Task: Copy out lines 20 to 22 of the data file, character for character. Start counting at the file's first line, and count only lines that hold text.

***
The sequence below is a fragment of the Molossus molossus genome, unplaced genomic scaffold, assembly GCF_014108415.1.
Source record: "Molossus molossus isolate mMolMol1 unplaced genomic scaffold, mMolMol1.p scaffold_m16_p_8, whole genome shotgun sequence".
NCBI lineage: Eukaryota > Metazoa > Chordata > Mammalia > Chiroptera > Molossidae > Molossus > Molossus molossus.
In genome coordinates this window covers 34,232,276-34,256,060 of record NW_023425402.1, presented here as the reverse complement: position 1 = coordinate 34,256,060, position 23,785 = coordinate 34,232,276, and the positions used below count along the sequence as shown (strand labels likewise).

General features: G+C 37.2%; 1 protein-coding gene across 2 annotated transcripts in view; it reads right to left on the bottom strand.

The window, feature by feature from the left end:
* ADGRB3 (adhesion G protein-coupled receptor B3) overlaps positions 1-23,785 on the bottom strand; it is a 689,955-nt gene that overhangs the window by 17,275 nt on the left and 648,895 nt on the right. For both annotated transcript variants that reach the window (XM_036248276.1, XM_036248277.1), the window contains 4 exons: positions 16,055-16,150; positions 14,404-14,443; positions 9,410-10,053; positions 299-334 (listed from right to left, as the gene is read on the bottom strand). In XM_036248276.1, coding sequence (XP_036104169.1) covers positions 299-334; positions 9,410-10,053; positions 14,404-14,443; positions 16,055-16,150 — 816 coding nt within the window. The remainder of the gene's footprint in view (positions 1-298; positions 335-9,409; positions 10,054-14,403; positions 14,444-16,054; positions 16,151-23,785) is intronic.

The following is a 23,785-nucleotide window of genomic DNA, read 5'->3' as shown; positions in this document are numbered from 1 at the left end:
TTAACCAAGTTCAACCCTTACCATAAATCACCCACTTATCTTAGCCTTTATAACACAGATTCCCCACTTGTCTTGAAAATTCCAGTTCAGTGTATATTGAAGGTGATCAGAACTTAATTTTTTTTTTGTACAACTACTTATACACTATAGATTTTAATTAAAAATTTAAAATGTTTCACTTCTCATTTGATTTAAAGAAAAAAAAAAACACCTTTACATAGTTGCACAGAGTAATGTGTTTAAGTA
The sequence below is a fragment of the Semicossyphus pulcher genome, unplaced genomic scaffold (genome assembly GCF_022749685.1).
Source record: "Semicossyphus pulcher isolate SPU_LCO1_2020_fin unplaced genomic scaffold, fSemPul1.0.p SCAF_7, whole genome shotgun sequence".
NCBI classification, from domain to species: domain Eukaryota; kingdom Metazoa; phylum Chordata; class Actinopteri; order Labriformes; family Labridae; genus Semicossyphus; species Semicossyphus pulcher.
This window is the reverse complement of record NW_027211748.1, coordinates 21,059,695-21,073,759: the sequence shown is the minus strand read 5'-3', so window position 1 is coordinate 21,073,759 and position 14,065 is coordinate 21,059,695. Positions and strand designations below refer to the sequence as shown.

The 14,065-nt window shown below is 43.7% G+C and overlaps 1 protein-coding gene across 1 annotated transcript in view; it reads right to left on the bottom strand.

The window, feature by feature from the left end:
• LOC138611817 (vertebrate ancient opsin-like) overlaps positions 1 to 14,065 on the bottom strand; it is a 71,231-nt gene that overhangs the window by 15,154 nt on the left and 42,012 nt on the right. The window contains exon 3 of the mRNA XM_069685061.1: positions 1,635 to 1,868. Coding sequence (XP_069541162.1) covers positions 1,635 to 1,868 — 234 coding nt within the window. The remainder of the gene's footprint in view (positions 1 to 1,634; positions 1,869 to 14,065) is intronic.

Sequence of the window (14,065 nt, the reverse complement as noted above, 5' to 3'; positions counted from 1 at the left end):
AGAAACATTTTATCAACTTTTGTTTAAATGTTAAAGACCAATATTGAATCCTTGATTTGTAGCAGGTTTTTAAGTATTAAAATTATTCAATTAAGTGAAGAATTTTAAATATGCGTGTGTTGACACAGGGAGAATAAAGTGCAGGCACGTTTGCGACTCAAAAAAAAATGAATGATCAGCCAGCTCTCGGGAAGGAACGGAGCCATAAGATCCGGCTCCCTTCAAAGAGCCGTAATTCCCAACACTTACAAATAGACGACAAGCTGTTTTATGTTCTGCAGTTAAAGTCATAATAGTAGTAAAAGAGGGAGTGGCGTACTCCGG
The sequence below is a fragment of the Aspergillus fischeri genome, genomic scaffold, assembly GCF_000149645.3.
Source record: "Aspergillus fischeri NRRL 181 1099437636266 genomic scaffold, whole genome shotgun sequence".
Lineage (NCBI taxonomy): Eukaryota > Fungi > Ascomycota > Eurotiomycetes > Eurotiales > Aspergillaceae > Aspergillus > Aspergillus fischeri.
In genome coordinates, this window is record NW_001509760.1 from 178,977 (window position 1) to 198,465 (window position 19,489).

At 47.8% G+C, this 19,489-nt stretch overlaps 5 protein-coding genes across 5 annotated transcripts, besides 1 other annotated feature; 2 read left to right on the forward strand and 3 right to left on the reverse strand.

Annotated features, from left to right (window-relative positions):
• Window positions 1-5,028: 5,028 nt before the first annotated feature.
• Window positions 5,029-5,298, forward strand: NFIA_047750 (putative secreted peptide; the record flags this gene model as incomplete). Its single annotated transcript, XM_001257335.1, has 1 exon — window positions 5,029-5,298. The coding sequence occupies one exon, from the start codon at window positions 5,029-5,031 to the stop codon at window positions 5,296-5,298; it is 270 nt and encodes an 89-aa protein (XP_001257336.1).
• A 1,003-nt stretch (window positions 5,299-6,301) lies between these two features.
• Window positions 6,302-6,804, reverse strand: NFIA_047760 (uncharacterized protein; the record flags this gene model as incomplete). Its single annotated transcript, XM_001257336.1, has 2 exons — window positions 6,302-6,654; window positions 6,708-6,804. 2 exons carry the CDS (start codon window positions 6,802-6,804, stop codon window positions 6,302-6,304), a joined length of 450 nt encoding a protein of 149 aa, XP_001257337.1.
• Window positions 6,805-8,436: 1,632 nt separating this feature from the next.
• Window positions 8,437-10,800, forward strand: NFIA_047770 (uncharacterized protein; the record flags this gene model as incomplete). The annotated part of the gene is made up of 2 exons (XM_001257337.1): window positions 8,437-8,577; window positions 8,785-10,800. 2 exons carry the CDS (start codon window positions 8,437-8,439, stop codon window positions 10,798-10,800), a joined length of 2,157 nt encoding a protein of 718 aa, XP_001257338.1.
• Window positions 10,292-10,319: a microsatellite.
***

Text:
Source record: "Aspergillus fischeri NRRL 181 1099437636266 genomic scaffold, whole genome shotgun sequence".
Lineage (NCBI taxonomy): Eukaryota > Fungi > Ascomycota > Eurotiomycetes > Eurotiales > Aspergillaceae > Aspergillus > Aspergillus fischeri.
In genome coordinates, this window is record NW_001509760.1 from 178,977 (window position 1) to 198,465 (window position 19,489).